R v Lund, 2016 ONCJ 858

This is a Dangerous Offender application. The accused was charged with multiple sexual offences against 14 victims ranging in age from 2 years old to adulthood after a 15 year-old girl reported him to the Ontario Provincial Police. She had been sexually involved with the accused for only three weeks, but within that time he had not only had sex with her but filmed their sex acts, encouraged her to film her 9-year-old sister nude, encouraged her to babysit even younger children so he could gain sexual access to them, and asked her to teach her 9-year-old sister to perform sexual acts upon him. The accused had also sent her sexual images involving animals. She provided text messages and images they had exchanged.

At the time of arrest, police seized five cellphones, a laptop computer and a GoPro camera that had been installed pointing at the accused’s bed. Forensic analysis of these devices revealed that he had been committing sexual offences against young girls, children and animals for almost a decade and had active plans for many more sexual crimes.

The accused was charged with 129 adult counts and 88 counts under the Youth Criminal Justice Act. He pleaded guilty to 35 counts which included one count of bestiality, communicating with a person under 16 to commit bestiality and compel to commit bestiality and two counts of counsel to commit bestiality, among several other child sexual assault and child pornography-related offences.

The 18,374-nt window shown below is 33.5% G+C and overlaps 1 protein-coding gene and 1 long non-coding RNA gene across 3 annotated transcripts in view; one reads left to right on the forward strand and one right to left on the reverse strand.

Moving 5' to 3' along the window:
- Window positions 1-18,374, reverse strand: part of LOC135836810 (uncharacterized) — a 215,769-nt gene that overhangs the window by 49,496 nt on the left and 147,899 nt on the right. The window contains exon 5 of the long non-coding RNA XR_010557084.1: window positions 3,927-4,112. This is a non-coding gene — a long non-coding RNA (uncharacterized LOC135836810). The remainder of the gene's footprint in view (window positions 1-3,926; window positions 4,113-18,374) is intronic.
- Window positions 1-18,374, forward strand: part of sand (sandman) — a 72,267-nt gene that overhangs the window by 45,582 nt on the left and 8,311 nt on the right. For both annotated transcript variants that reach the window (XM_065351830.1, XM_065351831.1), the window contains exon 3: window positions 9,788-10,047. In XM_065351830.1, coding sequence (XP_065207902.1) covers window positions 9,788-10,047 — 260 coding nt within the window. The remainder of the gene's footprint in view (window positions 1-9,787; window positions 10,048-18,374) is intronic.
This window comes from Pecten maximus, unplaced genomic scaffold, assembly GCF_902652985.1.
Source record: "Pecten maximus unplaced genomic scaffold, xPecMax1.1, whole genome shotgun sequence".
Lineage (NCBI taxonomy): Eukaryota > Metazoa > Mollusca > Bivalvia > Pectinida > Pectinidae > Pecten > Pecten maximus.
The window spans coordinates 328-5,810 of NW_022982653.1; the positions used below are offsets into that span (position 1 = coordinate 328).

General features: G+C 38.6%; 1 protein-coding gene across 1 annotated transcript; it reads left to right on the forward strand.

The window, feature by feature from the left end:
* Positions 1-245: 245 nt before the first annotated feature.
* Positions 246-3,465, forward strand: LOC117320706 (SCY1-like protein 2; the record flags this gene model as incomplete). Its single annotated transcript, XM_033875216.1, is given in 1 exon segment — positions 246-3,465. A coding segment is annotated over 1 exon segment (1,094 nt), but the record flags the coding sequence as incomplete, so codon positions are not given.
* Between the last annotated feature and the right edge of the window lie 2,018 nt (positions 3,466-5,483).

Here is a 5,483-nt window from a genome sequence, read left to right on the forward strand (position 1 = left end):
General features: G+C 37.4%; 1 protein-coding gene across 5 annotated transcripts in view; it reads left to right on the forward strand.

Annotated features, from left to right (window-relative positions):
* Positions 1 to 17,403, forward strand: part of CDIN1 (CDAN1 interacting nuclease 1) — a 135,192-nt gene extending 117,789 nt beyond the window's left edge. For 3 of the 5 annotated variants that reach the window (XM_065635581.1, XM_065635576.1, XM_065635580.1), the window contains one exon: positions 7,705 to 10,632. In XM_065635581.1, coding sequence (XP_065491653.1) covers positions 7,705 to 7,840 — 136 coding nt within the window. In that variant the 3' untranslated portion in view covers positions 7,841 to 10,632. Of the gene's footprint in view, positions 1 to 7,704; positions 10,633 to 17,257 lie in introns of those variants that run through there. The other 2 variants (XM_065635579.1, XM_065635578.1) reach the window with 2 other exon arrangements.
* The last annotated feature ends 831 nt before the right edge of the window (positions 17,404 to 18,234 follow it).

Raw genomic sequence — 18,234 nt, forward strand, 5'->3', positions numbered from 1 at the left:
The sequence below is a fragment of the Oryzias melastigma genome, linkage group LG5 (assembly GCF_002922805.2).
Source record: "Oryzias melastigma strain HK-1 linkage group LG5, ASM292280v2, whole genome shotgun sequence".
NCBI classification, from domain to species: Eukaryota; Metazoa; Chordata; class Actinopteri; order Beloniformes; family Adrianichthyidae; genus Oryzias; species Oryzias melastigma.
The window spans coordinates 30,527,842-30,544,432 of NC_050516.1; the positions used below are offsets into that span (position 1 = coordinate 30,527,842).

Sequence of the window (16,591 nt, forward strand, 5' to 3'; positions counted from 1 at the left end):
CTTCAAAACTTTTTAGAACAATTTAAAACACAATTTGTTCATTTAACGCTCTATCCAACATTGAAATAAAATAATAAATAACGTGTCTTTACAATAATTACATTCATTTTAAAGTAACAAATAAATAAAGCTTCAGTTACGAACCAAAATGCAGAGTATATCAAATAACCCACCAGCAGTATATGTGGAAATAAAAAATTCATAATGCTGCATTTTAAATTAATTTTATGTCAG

The judge held that the evidence as a whole had proven beyond a reasonable doubt that the accused met the multiple statutory tests for designation as a dangerous offender. He presented a risk to cause injury, pain and other harm to others in the future through failure to control his sexual impulses. There was no explicit consideration of the animal abuse charges in this discussion.

It was determined that the Crown has proved that the accused met the dangerousness criteria in section 753(1) and accordingly the judge designated him to be a Dangerous Offender.

Note: it appears that when considering designation of a dangerous offender the court may not consider animal abuse. Section 753(1)(a)(i) and (ii) of the Criminal Code only list harm to “other persons”. However, the judge did not explicitly say that animal abuse could not be considered, sections 753(1)(a)(iii) does not specify the damage must be to “a person”, and (b) lists “injury, pain or other evil to others”, which could be interpreted to include animals.